This is a second part of a series exploring Virtual Learning, and the ways that we can design for curiosity and creativity. The series is based around some tips and techniques, so is intended to be practical and applied. I am writing it in parts, and today will be a short piece exploring how learning is a process of breaking yourself.
Within the comfort of our own minds, we seek to make sense of things: this layer of ‘sense making’ is just one part of a complex process, part of which is done in isolation, and part of which is done collectively, to figure out how the world works. So our knowledge, capability, and understanding, is held within frames that we have constructed, and ‘learning’ something new can be a challenge to this.
As we are exposed to new ideas, new knowledge, it rubs up against those things that we already know to be true, and one of several things may happen: we may simply adopt the new thinking wholesale, and incorporate it into what we know, we may take part of it and reject others, or we may deny it outright and stick to what we already have. Partly this is a conscious reflective one, and partly a subconscious and biased one.
With this in mind, i would normally say that learning depends upon disturbance: a disturbance to challenge, fracture, or replace, those things that we already know to be true.
In the context of Virtual Learning, this is important, because (as i explored yesterday), we are able to build ‘learning journeys’ that take place over time, and over time we have greater opportunity to introduce disturbance in interesting ways.
Of course, disturbance is just the start: once we have completed that ‘sense making’ process, we build a new version of our private truth. A mosaic made partly of the old, and partly of the new.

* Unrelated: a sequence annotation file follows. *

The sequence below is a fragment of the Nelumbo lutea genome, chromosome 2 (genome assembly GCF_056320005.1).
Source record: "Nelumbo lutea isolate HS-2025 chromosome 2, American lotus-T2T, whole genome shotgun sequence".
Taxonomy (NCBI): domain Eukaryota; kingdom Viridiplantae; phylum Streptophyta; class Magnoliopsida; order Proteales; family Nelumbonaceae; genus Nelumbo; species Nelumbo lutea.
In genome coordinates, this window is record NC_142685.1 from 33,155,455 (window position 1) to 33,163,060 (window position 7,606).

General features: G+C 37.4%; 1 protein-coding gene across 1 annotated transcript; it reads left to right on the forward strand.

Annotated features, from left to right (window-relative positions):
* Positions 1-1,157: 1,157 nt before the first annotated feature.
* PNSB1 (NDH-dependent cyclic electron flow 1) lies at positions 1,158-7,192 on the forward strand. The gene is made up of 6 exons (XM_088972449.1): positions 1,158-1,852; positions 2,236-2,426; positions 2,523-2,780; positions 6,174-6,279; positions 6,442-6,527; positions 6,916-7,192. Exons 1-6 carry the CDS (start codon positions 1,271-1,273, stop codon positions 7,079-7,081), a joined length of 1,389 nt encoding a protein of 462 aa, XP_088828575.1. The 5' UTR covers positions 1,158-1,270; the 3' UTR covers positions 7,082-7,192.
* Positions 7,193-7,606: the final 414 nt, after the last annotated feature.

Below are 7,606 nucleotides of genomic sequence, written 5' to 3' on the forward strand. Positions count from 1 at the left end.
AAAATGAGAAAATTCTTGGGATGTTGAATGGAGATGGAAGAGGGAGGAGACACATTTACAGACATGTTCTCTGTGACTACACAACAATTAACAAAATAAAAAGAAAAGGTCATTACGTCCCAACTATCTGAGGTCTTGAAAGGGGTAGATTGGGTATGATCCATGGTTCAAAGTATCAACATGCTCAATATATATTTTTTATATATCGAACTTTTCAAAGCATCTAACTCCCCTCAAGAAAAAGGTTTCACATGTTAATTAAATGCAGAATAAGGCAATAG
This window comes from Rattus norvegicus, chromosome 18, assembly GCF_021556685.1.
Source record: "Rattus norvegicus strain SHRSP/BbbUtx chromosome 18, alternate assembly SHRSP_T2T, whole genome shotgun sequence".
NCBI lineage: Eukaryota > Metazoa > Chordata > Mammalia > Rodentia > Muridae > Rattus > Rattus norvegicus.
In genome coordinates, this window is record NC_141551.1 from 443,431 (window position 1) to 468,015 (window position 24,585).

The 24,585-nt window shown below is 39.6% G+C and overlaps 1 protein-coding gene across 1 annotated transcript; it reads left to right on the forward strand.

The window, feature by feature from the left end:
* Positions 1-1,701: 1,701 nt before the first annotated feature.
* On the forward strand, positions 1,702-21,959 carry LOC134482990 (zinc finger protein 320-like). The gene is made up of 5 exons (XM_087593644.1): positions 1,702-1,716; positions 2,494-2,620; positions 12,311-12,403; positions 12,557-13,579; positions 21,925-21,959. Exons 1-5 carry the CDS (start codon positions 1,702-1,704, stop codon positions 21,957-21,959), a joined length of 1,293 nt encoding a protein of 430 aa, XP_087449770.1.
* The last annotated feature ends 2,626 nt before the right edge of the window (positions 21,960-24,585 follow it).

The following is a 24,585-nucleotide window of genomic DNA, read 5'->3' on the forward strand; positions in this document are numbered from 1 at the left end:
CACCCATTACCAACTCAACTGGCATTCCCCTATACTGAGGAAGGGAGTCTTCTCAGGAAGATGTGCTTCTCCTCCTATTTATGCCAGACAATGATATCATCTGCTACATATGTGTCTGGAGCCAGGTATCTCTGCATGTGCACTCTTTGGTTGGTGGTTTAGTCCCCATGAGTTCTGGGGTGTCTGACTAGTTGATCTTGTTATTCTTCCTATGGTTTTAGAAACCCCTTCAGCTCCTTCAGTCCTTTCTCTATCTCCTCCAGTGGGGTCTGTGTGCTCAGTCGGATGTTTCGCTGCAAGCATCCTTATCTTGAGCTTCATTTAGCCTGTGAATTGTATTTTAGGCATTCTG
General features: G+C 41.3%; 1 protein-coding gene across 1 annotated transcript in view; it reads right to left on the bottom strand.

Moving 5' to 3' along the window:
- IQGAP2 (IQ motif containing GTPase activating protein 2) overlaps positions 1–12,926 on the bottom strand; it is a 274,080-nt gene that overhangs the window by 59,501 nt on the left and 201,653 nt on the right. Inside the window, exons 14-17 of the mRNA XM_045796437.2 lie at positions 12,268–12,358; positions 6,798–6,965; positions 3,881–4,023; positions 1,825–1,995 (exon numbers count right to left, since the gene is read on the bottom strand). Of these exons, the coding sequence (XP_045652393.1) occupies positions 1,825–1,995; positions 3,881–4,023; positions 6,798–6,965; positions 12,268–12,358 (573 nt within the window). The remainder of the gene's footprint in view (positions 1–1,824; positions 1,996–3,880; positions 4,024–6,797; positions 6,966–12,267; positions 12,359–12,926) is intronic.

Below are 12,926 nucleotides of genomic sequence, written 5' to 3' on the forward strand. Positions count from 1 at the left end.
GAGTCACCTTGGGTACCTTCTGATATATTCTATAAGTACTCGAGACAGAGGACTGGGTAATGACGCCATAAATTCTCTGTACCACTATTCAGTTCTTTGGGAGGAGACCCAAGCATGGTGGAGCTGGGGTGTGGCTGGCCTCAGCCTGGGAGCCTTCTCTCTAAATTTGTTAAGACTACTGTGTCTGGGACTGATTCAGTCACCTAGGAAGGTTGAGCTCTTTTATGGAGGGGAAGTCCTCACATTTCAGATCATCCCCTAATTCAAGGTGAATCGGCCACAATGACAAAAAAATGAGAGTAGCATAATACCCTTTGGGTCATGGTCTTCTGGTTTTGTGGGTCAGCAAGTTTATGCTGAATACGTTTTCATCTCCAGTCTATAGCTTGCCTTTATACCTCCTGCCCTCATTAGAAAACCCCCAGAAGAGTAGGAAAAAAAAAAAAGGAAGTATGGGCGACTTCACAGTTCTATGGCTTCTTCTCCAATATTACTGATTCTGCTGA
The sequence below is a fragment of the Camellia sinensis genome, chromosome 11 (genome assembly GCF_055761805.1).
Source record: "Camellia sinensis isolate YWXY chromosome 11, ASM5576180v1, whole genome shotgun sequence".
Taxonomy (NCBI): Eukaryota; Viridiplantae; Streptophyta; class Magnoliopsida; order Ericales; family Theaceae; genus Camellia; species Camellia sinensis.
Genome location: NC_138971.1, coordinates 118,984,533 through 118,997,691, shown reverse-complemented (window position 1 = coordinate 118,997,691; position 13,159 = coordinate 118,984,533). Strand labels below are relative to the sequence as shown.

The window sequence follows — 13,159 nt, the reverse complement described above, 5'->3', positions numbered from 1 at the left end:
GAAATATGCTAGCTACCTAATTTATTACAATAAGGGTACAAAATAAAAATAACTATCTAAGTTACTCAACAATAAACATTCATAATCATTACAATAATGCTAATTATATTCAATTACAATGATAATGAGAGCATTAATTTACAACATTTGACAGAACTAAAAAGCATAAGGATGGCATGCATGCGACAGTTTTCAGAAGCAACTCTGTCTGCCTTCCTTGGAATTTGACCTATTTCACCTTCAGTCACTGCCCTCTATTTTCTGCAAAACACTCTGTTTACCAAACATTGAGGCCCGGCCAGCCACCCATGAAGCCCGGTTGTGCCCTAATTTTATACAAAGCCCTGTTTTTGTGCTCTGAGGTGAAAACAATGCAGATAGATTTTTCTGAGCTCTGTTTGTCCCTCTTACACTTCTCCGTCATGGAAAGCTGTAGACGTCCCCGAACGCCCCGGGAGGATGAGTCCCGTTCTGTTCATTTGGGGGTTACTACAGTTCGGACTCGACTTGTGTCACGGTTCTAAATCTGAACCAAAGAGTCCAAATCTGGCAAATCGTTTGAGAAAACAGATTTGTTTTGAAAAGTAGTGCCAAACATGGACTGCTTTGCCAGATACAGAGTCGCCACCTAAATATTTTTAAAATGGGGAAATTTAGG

That’s why i drew this piece: to show how the thing we learn is constructed, and constructed on a personal level. What i build may be different from what you construct. Not radically different, but perhaps using a few different tiles.
Mosaics are made up of tiny tesserae, each of which is abstract until it’s relative position gives a overarching picture. It was common to dig up an old mosaic to make a new one, hence why i borrowed the image.
Again, i find this useful to understand learning: even if we gave everyone the same picture to begin with, as we break and reform ourselves, we diverge. Keeping some of the same pieces, for sure, but also incorporating, or even making, new ones.
Perhaps the image that the mosaic makes is one that is only visible to ourselves.
This leaves us with some practical things to consider, notably, where does the disturbance come from?
It may be imposed from outside, or found from within (and again, this is a tick for Virtual Learning Journeys: they create space to ‘find it from within).
We can use diagnostics to indicate a disturbance, or indeed we can disturb people to learn just by telling them to. But better is to consider how we find it within: through curiosity, through creative activity, or within our communities.
An early question to ask ourselves in Learning Design is about where will the disturbance occur, and to plan our design accordingly.
It’s easy to get hung up on the mosaics that people will construct, but perhaps we should focus more on the mechanisms by which they take apart the old, and how we can celebrate and learn from the diversity of images created.
Throughout this week i will share a short, practical series, exploring the context of Virtual Learning, intending to highlight some of the underlying design approaches, and providing some practical tips and techniques.
Tomorrow we will explore how Virtual Learning works, or fails.